Capturing acute stress disorder in the trauma population

Janelle Marie Delle, Joan E. King


Acute Stress Disorder (ASD) is classified as a psychiatric diagnosis that was first introduced to the DSM-IV in 1994. It was introduced to describe acute stress reactions that precede Post-Traumatic Stress Disorder (PTSD). ASD usually occurs within the first month after the occurrence of a traumatic event. Early recognition of ASD is crucial from both an early treatment standpoint and avoidance of progressing to PTSD, especially in the trauma population, as late recognition can lead to long-term mental and physical suffering. At this time, there is no protocol for screening of ASD upon admission to a Level I trauma center in the Southeast in the Unites States. Hence, not all trauma patients are assessed for ASD. Often, acute stress is recognized several days after admission, with late referrals to the psychiatric team for psychological evaluation and treatment. This late psychiatric referral often leads to the patient’s inability to participate in physical rehabilitation due to stress and anxiety, thus increasing hospital stay and use of resources. Thus, collaborating between the primary medical team and psychiatry team is essential and facilitates the recovery process for potential acute or long-term psychiatric disorders. To determine if ASD was recognized in the trauma population at a large Level I Trauma Center in the Southeast, and if referrals to psychiatry were initiated in a timely manner, this quality improvement study was developed. The data from this study served to correlate the percentage of patients who screened positive for ASD on admission to a sub-acute trauma floor.  A standardized tool called The Stanford Acute Stress Reaction Questionnaire (SASRQ) was used to determine the frequency of ASD in this trauma population. We also ascertained if the trauma nurse practitioners (NPs) had requested a psychiatric referral without the use of the SASRQ tool.  Findings included 18 of the 50 trauma patients who had screened positive for ASD (36%). It was found that of those 18 patients who screened positive for ASD, 2 patients received a psychiatric consultation for evaluation and treatment. These findings suggest a needed focus of capturing ASD early in the admission process, using a validated screening tool, along with early psychological intervention to aid in prevention of PTSD post-discharge.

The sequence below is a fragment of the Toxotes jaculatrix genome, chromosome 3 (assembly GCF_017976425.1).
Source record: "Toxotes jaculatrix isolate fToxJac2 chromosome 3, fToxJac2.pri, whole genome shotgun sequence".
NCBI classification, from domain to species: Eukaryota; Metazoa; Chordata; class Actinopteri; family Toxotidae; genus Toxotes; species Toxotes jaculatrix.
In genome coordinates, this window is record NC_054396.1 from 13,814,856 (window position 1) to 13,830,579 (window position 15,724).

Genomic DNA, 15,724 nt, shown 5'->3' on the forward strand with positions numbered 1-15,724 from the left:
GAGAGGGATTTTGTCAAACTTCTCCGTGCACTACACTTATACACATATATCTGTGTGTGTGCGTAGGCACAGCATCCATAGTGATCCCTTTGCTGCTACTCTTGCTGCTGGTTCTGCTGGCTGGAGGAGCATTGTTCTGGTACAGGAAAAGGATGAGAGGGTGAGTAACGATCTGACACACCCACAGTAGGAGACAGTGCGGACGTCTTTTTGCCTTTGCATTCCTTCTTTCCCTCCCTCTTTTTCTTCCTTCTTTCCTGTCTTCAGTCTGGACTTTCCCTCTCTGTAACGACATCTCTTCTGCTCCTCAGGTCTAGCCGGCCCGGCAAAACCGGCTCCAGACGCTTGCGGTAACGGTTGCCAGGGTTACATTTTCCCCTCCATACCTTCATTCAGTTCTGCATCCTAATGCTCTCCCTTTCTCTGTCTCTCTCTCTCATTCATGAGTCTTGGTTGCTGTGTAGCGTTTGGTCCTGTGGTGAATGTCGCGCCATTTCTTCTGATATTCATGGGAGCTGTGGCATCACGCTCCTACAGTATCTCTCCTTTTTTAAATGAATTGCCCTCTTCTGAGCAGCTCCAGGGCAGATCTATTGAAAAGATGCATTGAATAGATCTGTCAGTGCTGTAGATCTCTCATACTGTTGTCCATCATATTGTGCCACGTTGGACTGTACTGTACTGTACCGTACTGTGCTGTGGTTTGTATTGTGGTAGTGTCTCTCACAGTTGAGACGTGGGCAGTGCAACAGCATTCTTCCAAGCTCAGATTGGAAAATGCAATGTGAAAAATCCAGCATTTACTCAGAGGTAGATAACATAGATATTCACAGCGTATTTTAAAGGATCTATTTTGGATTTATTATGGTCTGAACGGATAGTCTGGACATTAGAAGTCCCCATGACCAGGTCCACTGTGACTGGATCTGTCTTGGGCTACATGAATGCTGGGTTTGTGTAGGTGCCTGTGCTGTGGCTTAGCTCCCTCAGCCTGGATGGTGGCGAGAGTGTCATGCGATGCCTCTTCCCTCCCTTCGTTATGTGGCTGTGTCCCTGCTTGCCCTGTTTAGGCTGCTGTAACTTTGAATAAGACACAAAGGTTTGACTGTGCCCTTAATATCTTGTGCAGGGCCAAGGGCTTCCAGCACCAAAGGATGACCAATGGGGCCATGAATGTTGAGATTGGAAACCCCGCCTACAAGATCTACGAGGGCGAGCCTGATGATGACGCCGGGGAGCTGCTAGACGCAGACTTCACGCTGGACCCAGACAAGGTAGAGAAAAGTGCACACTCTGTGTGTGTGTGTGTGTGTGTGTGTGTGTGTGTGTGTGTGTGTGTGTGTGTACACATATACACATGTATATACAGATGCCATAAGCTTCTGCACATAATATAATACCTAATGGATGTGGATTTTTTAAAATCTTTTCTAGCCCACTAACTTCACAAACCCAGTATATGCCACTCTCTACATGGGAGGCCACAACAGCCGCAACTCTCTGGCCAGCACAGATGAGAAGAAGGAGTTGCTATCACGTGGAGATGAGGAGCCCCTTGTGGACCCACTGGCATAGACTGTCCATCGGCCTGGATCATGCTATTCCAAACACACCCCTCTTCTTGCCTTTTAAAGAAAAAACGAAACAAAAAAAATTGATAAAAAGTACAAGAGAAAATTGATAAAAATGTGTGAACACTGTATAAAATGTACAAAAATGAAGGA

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Journal of Nursing Education and Practice

ISSN 1925-4040 (Print)   ISSN 1925-4059 (Online)

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